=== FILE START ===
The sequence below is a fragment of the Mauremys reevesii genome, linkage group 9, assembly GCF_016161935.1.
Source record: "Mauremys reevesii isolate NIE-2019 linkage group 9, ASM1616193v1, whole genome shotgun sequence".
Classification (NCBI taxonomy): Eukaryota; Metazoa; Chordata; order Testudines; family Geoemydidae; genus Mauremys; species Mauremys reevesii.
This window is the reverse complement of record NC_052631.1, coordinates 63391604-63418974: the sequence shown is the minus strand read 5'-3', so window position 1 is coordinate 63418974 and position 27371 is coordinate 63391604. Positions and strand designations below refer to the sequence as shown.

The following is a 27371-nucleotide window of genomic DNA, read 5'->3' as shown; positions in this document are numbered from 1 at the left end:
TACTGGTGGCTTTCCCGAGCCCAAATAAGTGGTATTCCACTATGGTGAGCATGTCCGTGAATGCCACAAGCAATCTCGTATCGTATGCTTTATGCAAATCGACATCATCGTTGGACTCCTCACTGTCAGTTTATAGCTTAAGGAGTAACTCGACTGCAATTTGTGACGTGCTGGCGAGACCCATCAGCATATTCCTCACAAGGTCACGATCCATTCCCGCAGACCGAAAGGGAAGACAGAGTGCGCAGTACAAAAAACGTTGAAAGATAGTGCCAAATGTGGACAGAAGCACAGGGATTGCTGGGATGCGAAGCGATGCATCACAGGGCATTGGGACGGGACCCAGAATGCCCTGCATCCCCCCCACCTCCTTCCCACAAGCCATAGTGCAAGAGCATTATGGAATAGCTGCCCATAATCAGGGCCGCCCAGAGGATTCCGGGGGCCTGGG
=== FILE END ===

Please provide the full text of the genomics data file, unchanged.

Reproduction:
The sequence below is a fragment of the Mauremys reevesii genome, linkage group 9, assembly GCF_016161935.1.
Source record: "Mauremys reevesii isolate NIE-2019 linkage group 9, ASM1616193v1, whole genome shotgun sequence".
Classification (NCBI taxonomy): Eukaryota; Metazoa; Chordata; order Testudines; family Geoemydidae; genus Mauremys; species Mauremys reevesii.
This window is the reverse complement of record NC_052631.1, coordinates 63391604-63418974: the sequence shown is the minus strand read 5'-3', so window position 1 is coordinate 63418974 and position 27371 is coordinate 63391604. Positions and strand designations below refer to the sequence as shown.

The following is a 27371-nucleotide window of genomic DNA, read 5'->3' as shown; positions in this document are numbered from 1 at the left end:
TACTGGTGGCTTTCCCGAGCCCAAATAAGTGGTATTCCACTATGGTGAGCATGTCCGTGAATGCCACAAGCAATCTCGTATCGTATGCTTTATGCAAATCGACATCATCGTTGGACTCCTCACTGTCAGTTTATAGCTTAAGGAGTAACTCGACTGCAATTTGTGACGTGCTGGCGAGACCCATCAGCATATTCCTCACAAGGTCACGATCCATTCCCGCAGACCGAAAGGGAAGACAGAGTGCGCAGTACAAAAAACGTTGAAAGATAGTGCCAAATGTGGACAGAAGCACAGGGATTGCTGGGATGCGAAGCGATGCATCACAGGGCATTGGGACGGGACCCAGAATGCCCTGCATCCCCCCCACCTCCTTCCCACAAGCCATAGTGCAAGAGCATTATGGAATAGCTGCCCATAATCAGGGCCGCCCAGAGGATTCCGGGGGCCTGGG